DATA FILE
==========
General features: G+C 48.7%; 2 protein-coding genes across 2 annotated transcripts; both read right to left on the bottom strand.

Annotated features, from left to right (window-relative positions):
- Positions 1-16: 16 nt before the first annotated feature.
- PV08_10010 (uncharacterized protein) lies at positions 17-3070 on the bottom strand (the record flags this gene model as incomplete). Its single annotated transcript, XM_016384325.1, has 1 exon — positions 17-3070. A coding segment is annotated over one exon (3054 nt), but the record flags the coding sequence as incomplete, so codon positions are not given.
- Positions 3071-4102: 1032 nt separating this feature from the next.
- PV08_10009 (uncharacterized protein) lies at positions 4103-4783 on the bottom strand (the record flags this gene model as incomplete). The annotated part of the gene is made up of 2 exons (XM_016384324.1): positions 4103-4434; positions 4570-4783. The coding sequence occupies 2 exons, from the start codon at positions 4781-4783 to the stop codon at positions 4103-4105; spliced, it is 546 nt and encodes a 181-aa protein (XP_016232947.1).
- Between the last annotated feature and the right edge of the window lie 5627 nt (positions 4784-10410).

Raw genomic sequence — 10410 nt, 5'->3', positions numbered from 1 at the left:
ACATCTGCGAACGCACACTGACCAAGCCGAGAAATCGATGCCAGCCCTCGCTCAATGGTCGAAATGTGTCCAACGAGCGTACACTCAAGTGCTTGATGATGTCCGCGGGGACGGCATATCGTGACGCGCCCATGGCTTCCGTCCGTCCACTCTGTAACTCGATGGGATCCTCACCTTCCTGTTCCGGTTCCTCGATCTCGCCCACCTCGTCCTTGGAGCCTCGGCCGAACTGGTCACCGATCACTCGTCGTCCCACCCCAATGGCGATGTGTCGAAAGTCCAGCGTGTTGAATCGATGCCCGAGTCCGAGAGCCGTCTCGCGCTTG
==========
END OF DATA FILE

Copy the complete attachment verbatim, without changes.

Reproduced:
General features: G+C 48.7%; 2 protein-coding genes across 2 annotated transcripts; both read right to left on the bottom strand.

Annotated features, from left to right (window-relative positions):
- Positions 1-16: 16 nt before the first annotated feature.
- PV08_10010 (uncharacterized protein) lies at positions 17-3070 on the bottom strand (the record flags this gene model as incomplete). Its single annotated transcript, XM_016384325.1, has 1 exon — positions 17-3070. A coding segment is annotated over one exon (3054 nt), but the record flags the coding sequence as incomplete, so codon positions are not given.
- Positions 3071-4102: 1032 nt separating this feature from the next.
- PV08_10009 (uncharacterized protein) lies at positions 4103-4783 on the bottom strand (the record flags this gene model as incomplete). The annotated part of the gene is made up of 2 exons (XM_016384324.1): positions 4103-4434; positions 4570-4783. The coding sequence occupies 2 exons, from the start codon at positions 4781-4783 to the stop codon at positions 4103-4105; spliced, it is 546 nt and encodes a 181-aa protein (XP_016232947.1).
- Between the last annotated feature and the right edge of the window lie 5627 nt (positions 4784-10410).

Raw genomic sequence — 10410 nt, 5'->3', positions numbered from 1 at the left:
ACATCTGCGAACGCACACTGACCAAGCCGAGAAATCGATGCCAGCCCTCGCTCAATGGTCGAAATGTGTCCAACGAGCGTACACTCAAGTGCTTGATGATGTCCGCGGGGACGGCATATCGTGACGCGCCCATGGCTTCCGTCCGTCCACTCTGTAACTCGATGGGATCCTCACCTTCCTGTTCCGGTTCCTCGATCTCGCCCACCTCGTCCTTGGAGCCTCGGCCGAACTGGTCACCGATCACTCGTCGTCCCACCCCAATGGCGATGTGTCGAAAGTCCAGCGTGTTGAATCGATGCCCGAGTCCGAGAGCCGTCTCGCGCTTG